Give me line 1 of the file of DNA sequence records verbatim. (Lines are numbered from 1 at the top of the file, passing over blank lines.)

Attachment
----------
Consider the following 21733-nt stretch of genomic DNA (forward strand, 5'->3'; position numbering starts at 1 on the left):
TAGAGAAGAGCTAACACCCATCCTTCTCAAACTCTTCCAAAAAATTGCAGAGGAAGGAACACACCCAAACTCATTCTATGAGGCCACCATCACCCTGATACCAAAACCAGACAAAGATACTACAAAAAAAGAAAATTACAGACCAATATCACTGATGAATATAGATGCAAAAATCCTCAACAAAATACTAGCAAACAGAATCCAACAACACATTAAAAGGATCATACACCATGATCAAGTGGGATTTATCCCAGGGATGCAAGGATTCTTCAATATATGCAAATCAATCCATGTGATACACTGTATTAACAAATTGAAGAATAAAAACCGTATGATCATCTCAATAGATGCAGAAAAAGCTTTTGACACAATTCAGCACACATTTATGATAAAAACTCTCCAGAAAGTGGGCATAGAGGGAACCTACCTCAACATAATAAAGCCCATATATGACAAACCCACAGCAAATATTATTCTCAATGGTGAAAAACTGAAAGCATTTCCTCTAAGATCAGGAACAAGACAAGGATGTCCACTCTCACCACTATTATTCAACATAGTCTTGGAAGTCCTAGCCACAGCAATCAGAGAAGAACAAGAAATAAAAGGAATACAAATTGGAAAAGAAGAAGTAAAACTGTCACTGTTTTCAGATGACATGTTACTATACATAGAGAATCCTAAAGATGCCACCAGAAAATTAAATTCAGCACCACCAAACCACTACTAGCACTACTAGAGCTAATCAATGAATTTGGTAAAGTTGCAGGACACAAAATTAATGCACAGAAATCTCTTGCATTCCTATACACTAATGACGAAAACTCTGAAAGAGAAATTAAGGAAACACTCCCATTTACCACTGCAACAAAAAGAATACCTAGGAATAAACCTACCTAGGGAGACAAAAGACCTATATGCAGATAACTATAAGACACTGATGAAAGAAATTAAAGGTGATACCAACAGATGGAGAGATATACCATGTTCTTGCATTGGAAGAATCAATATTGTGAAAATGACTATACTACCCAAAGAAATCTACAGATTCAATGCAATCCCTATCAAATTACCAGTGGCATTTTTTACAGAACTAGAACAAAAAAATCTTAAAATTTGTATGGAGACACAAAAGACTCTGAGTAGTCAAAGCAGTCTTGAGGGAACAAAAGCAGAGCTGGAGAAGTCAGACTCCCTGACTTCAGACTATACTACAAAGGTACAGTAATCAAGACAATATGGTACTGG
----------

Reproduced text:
Consider the following 21733-nt stretch of genomic DNA (forward strand, 5'->3'; position numbering starts at 1 on the left):